On Tuesday, I debunked some of the common myths about Medicare and Medicaid. One of these myths--the effectiveness of cost-containment strategies--is currently being echoed on the Hill. The myth provides a perfect example of how this kind of government intervention can actually result in unintended consequences for patient care.
A new congressional super committee has been charged with raising the debt ceiling and eliminating more than $1 trillion in spending by the end of the year. One of the current proposals includes instituting a Medicaid-like government price control in Medicare Part D.
How Does the Medicaid Rebate Model Work?
Both Medicaid and Medicare receive discounts on prescription medications for their beneficiaries. In each case, drug manufacturers pay the price difference to cover the discount. Currently, Medicaid often gets deeper discounts on many prescription drugs because the amount of the rebate is set by law, whereas Medicare Part D drug costs are negotiated between the drug company and private insurance providers.
While enforcing the Medicaid price control may seem like a way to cut down government spending in Medicare, in reality it faces some of the same shortcomings as many of the other cost-containment strategies we have seen in the past. Below are a few points on why the current Part D system works and on the proposed changes' potentially harmful consequences:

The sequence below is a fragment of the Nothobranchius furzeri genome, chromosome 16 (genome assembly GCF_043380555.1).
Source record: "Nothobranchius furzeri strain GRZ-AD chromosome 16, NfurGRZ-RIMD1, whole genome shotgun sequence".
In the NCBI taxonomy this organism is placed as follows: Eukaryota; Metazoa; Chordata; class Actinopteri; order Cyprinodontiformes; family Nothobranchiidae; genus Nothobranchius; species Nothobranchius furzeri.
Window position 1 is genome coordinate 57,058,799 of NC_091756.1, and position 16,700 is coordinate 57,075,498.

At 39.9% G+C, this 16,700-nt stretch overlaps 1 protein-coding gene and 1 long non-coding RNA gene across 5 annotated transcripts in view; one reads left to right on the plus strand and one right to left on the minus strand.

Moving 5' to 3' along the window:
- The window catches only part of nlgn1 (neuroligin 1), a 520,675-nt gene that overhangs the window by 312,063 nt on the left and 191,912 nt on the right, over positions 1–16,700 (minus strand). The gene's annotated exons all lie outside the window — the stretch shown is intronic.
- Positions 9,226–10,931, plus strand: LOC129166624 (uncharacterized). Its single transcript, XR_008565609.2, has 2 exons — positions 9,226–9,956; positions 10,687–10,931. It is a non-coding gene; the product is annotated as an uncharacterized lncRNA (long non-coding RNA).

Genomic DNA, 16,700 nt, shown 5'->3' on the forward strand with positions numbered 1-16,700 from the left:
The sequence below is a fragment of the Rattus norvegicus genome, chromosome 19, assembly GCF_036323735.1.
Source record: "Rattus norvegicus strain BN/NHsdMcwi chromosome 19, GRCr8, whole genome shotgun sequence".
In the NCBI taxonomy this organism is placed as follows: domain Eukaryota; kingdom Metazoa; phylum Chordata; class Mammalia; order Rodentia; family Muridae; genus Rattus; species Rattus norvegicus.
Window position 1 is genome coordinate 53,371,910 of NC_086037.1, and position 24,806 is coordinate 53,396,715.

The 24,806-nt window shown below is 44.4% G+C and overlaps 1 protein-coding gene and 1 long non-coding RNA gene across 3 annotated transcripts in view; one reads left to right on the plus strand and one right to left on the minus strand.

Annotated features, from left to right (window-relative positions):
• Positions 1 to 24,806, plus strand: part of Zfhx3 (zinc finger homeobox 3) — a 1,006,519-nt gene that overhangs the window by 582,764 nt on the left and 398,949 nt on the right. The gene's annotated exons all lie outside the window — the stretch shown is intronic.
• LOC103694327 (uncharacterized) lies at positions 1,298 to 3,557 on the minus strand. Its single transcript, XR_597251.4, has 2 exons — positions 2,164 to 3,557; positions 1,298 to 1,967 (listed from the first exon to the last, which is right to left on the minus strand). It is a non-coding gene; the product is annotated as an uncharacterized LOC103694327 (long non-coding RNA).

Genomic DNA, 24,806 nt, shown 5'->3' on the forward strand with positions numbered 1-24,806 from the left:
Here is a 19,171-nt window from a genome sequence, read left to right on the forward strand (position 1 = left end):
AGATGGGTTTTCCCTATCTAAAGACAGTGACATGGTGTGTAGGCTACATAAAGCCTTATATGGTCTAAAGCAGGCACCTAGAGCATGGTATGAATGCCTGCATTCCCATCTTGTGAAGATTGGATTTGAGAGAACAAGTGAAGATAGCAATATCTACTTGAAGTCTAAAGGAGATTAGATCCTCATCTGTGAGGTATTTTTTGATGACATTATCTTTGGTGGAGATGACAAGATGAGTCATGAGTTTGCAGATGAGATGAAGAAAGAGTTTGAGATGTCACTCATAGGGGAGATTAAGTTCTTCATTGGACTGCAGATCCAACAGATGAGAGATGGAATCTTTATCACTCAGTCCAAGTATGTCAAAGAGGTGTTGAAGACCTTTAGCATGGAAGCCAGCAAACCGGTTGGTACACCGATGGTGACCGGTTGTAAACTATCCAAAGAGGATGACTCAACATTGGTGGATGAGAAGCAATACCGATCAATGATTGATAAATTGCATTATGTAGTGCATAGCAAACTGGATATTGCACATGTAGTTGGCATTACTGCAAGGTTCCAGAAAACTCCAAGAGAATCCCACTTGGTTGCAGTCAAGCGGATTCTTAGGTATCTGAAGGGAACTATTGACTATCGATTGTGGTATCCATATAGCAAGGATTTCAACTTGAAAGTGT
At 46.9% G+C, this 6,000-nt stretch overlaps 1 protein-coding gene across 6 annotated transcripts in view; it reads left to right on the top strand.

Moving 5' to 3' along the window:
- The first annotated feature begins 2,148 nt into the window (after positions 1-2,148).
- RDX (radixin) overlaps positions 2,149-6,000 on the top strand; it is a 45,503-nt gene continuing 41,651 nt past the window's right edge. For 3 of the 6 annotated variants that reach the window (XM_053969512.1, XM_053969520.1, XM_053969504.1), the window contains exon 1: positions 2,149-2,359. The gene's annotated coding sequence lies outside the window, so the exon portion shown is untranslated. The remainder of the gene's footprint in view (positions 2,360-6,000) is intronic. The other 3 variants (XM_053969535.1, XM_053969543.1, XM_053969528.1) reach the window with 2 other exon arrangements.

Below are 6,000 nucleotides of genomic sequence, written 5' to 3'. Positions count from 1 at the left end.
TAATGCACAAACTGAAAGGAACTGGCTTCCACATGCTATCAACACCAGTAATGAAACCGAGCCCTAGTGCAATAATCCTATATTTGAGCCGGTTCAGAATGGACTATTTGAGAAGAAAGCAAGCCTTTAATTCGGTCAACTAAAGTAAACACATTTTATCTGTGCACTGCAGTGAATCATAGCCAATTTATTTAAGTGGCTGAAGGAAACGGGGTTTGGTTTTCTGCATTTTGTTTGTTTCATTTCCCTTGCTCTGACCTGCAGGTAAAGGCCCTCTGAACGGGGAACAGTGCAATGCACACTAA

If it's not broke...
- Medicare Part D has been overwhelmingly successful in satisfying patient needs and has done it at a lesser cost than initially forecasted. Over 80% of Medicare Part D beneficiaries report that they are satisfied with their coverage benefit. Additionally, the cost of the program has come in 41% lower than was originally predicted in 2005. In a study published last week, the Journal of the American Medical Association reported that Medicare spending has dropped $1200 annually for people who previously had limited coverage but are now enrolled in Part D. That is a total estimated savings of $12 billion annually.
- According to earlier estimations by the Congressional Budget Office, shifting Medicare Part D to the proposed Medicaid-like rebate system would "lead to an average increase in premiums for Part D beneficiaries, above those under current law, of about 5 percent in 2011. That effect would rise over time and reach about 20 percent in 2019."
Research & Development and Innovation
- The $100 billion cost to the pharmaceutical industry as a result of these changes could have adverse effects on future innovation. With less money available for research and development, the ability to develop breakthrough drugs for diseases like Alzheimer's, diabetes, or cancer is compromised. The cost of each new medicine is over $1 billion. If the proposed changes to Part D are implemented, they could reasonably prevent 100 new medicines and treatments from reaching patients. Innovation is a better step toward cost reduction as prescription drugs reduce hospitalizations, which incur the largest costs for health care programs.